Toyota 2000GT #74, Impy Lone Star Flyer
Porsche 911 #301, Norev Mini Jet
|If you are reading this editorial, you and I likely share our common interest
in collecting diecast vehicles. Of course, our primary connection is that
I write and you read my comments in this Webzine. Perhaps you have sent
me an e-mail and it has been published on our letters page. A much smaller,
but much appreciated number have made story contributions. Here the contact
is more in-depth and regular but still, it is primarily electronic. All
of these forms of contact are positive and serve to further our common hobby.
Even so, I often feel something is missing.|
This past February, I had the occasion to travel to Southern California on business. My schedule allowed me to make contact with one of our regular contributors to the newsletter, David Cook. David is a collector specializing in diecast race cars and motor sports. His contributions to the Webzine have been excellent and it was a pleasure to be able to thank him in person. I was able to see his collection and we had a wonderful dinner and visit at his home.
Last week, I had the rare opportunity to actually welcome a reader and collector to my home to see my collection. Kyle lives in Sequim, Washington, just 17 miles away and we had connected through Tales of Toy Cars (TofTC). He brought examples from his collection and we spent three hours lost in the world of diecast cars. It was a delightful opportunity to share my collection with someone who understood the joy it brings me and to view his prized pieces as well. Kyle is a big fan of Lone Star's Impy models and we had a great time comparing our collections and identifying variations in interior and exterior colors. I was able to introduce Kyle to some of the more obscure 1:64 diecast like Norev's Mini Jet series. While all this could have been done with images and e-mail, it would not have been as much fun as the hands-on version. After all, the best part about 'toy' cars is that they are designed for play.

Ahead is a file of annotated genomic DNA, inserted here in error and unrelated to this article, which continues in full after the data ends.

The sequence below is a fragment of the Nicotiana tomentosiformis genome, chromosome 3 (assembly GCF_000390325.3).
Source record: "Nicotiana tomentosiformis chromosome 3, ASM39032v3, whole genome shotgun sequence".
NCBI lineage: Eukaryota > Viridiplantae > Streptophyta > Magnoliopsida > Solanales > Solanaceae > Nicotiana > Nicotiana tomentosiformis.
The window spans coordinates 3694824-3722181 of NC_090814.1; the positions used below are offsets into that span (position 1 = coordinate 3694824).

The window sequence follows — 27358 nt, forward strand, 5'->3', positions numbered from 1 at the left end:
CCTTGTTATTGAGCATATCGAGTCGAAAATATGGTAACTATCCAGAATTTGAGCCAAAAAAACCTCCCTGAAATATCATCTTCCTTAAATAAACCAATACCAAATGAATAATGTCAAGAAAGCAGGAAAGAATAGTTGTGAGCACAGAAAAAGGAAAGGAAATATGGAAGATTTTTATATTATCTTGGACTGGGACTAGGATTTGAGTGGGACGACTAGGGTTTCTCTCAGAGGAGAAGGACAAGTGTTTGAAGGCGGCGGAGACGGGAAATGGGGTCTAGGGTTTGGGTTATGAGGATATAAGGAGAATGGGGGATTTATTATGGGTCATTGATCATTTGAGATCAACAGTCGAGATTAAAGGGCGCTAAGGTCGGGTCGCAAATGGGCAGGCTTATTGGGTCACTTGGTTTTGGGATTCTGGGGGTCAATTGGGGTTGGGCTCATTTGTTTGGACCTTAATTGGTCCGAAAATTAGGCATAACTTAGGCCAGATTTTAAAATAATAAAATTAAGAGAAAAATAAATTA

It is unlikely that we will ever meet in person. The readers of TofTC span the globe and the possibility of connecting, face-to-face, is remote. Should you ever be in my part of the world, please consider this an open invitation to visit my collection. I am sure you would do the same for me. The truth is that the marvelous technology that makes TofTC possible, also removes most of the personal elements from our exchanges. Without that personalization, we will be missing one of the great joys of collecting, the opportunity to share our collection, first-person.
This is not a lament for the good old days before the Internet. On the contrary, the Internet has been a revolution for the collecting public, and I think, overwhelmingly positive. This is simply recognition that the personal contact for all of us is too wonderful to be entirely replaced by electronic exchanges. We should all make every effort to meet and share with fellow collectors in our local areas. Joining a local diecast club or attending toy shows and swap meets can provide this level of contact. Like most hobbies, ours is not going to save the world or advance the cause of the human race to any great extent. It's greatest value is in that it allows us to balance the cares of every day with a bit of whimsy and child-like fun. Sharing that value on a one-to-one level gives our hobby the human touch.